Yeah, I have encountered stuff like that. Mostly it is simply finding a more sheltered location. Unless you are on a flat, open plain, with no surrounding hills, you *will* find spots that are more sheltered than others.
Selecting a site can be difficult. Usually the eastern slopes just below a ridge or peak will give you some cover. You mention no trees, so the best I can do is equate that to a beach in a 50mph gale like storm. You mention no stakes, so good sized boulders or largish stationary boulders are your only option for tying off. Clearly, you need more of them, if they are being dragged 6'.
1) Get the tarp as close to the ground as possible. Closing off all air vents to the bottom will help a lot with the vacume pressure exerted by high speed winds. On the beach, I was using a 24" and 12" stick, nearly breathing in the tarp as it pressed down over me.
2) Keep whatever doors, corners, flaps anchored and closed. Letting in air can lift the tarp. Avoid that as much as possible. Tie off center lines *inside* if you have internal tie outs. You can hold these if necessary, but not sleep with them.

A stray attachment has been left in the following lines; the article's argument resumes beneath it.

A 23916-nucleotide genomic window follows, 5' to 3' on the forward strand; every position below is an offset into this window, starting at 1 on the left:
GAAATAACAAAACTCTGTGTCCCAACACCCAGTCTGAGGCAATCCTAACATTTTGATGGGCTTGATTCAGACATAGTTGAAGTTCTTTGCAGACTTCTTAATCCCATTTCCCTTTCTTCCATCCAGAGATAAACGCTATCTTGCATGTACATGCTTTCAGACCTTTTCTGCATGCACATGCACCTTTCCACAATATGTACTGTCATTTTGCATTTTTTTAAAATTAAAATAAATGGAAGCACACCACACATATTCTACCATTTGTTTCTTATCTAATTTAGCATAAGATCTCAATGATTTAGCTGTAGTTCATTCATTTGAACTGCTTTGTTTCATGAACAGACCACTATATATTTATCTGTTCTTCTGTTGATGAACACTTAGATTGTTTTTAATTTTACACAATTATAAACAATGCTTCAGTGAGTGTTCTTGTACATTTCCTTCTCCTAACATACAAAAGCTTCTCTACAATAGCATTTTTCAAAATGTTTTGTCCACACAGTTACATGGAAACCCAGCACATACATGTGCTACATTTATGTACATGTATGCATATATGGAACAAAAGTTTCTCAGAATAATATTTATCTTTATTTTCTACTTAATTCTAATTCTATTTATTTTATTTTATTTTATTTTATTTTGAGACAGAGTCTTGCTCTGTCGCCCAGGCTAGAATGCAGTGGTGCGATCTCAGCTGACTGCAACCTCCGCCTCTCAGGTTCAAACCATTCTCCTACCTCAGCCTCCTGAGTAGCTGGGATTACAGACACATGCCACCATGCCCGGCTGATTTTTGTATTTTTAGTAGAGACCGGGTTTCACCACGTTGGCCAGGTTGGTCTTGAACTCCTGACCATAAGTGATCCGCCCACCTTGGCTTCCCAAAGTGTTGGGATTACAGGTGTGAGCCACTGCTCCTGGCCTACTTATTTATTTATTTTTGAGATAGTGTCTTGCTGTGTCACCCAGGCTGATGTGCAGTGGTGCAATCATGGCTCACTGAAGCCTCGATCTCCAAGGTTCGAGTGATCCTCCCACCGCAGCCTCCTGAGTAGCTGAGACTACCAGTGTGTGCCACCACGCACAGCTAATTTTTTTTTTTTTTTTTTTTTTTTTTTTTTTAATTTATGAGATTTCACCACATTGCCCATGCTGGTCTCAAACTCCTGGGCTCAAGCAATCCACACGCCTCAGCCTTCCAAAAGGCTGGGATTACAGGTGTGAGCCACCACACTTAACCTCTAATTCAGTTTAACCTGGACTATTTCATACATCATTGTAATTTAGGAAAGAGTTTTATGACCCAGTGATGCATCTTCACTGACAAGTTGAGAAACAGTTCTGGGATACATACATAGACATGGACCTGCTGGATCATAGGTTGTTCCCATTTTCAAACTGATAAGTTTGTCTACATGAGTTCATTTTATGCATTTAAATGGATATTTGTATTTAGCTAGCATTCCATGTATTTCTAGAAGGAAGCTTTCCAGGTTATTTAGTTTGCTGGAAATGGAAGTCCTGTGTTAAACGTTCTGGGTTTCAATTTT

3) Keep minimal surface area in the wind. You might find diaganal orientations to be better than "square".
4) Add a wind break around your shelter. Even a single layer of 6-8" rocks and boulders can help.
6) Put a few on top of the tarp, if you have to. You can seal it later if it starts leaking; you need shelter *now*!
7) Dig a few inches into any sand with your foot. Ground friction will help reduce wind velocity, so, the closer to the ground you are, the better. Keep it inside, though, you don't want to puddle any water from rain.
8) Add double lines, diagonally across the shelter. Assuming you brought 100yd of light line, use it. Extra lines are painfull to set up and tear down, but better than getting wet or all sand. These will keep the tarp from billowing up. Extra tieouts on each loop will help. Extra tie outs in between (a pebble tied off works pretty well as a tarp anchor.) This will also reduce any air comming in the bottom, trying to billow the tarp up.
LOW and fairly well SEALED should let you survive a night of 40-50mph winds. Perhaps not comfortably, but OK. I mention a beach because this is common when paddling. The wind from the lake can be in your face at night and at your back in the morning. I try to set up at an angle to the winds, esp in spring and fall.
Worst case, You can simply roll in the tarp, keeping the edge down. You might have a bit of condensation, like a bivy, but you can get some sleep.